This is a debugger for microservices that utilizes remote debugging engines to provide a unified cross-microservice debugger experience. Plugins are available for several IDEs, which can be used to debug multiple processes within a microservices environment.
Alas, Squash also has some disadvantages. It currently supports only two languages, Java and Go. Plus, it requires a complex remote debugging configuration and cannot debug multiple replicas of the same deployment. Perhaps most discouraging is the fact that using a regular debugger in a microservices environment can easily break the system in unexpected ways. So you cannot always get an accurate read on what is actually occurring. Nonetheless, Squash is still a huge step up in the right direction for microservices debugging.
A third debugger solution is a promising tool that Microsoft is building to streamline the end-to-end development flow in Kubernetes. As we mentioned in Chasing Clouds, the previous instalment if this series, it focuses on deploying code changes from a dev’s laptop to a cluster, as well as from a Git repo to a cluster through CI.
In this awesome video from a KubeCon SA 2018 session, Michelle Noorali demos using Draft to debug applications remotely. Unfortunately, docs on how we can do it ourselves are still missing. :(
When Draft does mature a bit, it should be an interesting tool for debugging Kubernetes, which we expect to have many of the same properties as Squash.
Non-breaking breakpoint solutions, such as Stackdriver and Rookout, are designed as all-purpose debugging tools that enable devs to see what their code is doing, just as they would in their own IDE. The tools are optimized to provide high-fidelity data wherever your code is running, even in the cloud.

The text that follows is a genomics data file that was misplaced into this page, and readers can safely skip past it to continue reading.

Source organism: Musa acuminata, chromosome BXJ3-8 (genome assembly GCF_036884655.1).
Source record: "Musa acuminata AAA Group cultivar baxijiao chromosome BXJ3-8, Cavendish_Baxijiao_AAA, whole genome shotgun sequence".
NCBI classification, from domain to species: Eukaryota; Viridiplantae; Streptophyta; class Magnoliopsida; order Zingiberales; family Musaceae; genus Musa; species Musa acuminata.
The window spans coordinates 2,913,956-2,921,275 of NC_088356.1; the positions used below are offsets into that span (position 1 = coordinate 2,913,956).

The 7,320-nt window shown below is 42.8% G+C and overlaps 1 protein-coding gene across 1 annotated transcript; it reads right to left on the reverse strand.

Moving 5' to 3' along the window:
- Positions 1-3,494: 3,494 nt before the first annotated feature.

Among the main advantages of this new class of tools is that they do not break the environment or impact performance in any way. Dedicated web-based IDEs, installed and set up via SDKs, makes them easy to use. No redeployments are necessary, and they can simultaneously debug multiple microservices as well as multiple replicas of the same microservice. Non-breaking breakpoint solutions offer devs unparalleled visibility into interactions between microservices, as well as within individual microservices. They can be used in production as well as in development and staging.
By providing full debugging and data collection capabilities in production, non-breaking breakpoint solutions add clear and significant value to the dev toolkit. However, as a wholly new type of tool, they also require devs to adjust their techniques and learn to debug with a new tool that behaves differently than breakpoints that break.
While Stackdriver and Rookout utilize similar approaches, the solutions differ in some significant ways:
Stackdriver's orientation is solely toward the Google Cloud -- in fact, it is available free of cost to Google Cloud users. Rookout, on the other hand, is cloud-agnostic and can also be used on-premises. Rookout provides additional features for collaboration between devs and for sending data to third-party targets such as log aggregation and APMs. Check back here for more details about how Rookout and Stackdriver stack up in a future blog post.
With this final post, our No-Bullshit Microservices Dev Guide draws to a close. Congratulations on making it through!
We hope it has helped you assess when local is the best option for developing your microservices and which tools can be helpful. When you decide to aim for the cloud, what to consider when provisioning your environment; and finally, the best tools for debugging your microservices in the cloud.
Still got questions? Bring them on! Microservices are a whole new development approach. Add in the cloud, and we are all, to some extent, on a steep learning curve. We’re happy to help as well as to hear your tips, suggestions, and feedback.